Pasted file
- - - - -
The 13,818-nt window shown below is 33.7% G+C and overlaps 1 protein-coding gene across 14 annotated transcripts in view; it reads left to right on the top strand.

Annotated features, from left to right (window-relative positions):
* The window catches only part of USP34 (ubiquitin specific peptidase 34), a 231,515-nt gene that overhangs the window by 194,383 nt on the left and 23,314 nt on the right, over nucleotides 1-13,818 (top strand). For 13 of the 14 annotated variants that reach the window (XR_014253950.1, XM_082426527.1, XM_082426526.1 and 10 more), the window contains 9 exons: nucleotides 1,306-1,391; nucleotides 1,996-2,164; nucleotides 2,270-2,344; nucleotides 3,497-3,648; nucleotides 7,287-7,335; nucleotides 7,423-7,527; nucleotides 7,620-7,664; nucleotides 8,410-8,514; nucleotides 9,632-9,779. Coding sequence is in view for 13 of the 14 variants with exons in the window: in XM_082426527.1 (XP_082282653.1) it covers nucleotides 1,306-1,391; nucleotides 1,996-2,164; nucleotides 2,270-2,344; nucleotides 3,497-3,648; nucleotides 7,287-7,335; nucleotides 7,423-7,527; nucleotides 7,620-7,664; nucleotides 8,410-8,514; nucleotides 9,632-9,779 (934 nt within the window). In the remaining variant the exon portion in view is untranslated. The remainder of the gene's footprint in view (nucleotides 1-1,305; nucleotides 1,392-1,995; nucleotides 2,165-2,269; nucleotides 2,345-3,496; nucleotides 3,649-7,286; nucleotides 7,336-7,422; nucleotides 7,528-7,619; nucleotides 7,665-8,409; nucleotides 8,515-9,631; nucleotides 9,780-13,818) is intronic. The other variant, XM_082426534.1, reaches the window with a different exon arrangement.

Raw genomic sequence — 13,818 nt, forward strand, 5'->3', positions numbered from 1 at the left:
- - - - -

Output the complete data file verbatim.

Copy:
The 13,818-nt window shown below is 33.7% G+C and overlaps 1 protein-coding gene across 14 annotated transcripts in view; it reads left to right on the top strand.

Annotated features, from left to right (window-relative positions):
* The window catches only part of USP34 (ubiquitin specific peptidase 34), a 231,515-nt gene that overhangs the window by 194,383 nt on the left and 23,314 nt on the right, over nucleotides 1-13,818 (top strand). For 13 of the 14 annotated variants that reach the window (XR_014253950.1, XM_082426527.1, XM_082426526.1 and 10 more), the window contains 9 exons: nucleotides 1,306-1,391; nucleotides 1,996-2,164; nucleotides 2,270-2,344; nucleotides 3,497-3,648; nucleotides 7,287-7,335; nucleotides 7,423-7,527; nucleotides 7,620-7,664; nucleotides 8,410-8,514; nucleotides 9,632-9,779. Coding sequence is in view for 13 of the 14 variants with exons in the window: in XM_082426527.1 (XP_082282653.1) it covers nucleotides 1,306-1,391; nucleotides 1,996-2,164; nucleotides 2,270-2,344; nucleotides 3,497-3,648; nucleotides 7,287-7,335; nucleotides 7,423-7,527; nucleotides 7,620-7,664; nucleotides 8,410-8,514; nucleotides 9,632-9,779 (934 nt within the window). In the remaining variant the exon portion in view is untranslated. The remainder of the gene's footprint in view (nucleotides 1-1,305; nucleotides 1,392-1,995; nucleotides 2,165-2,269; nucleotides 2,345-3,496; nucleotides 3,649-7,286; nucleotides 7,336-7,422; nucleotides 7,528-7,619; nucleotides 7,665-8,409; nucleotides 8,515-9,631; nucleotides 9,780-13,818) is intronic. The other variant, XM_082426534.1, reaches the window with a different exon arrangement.

Raw genomic sequence — 13,818 nt, forward strand, 5'->3', positions numbered from 1 at the left: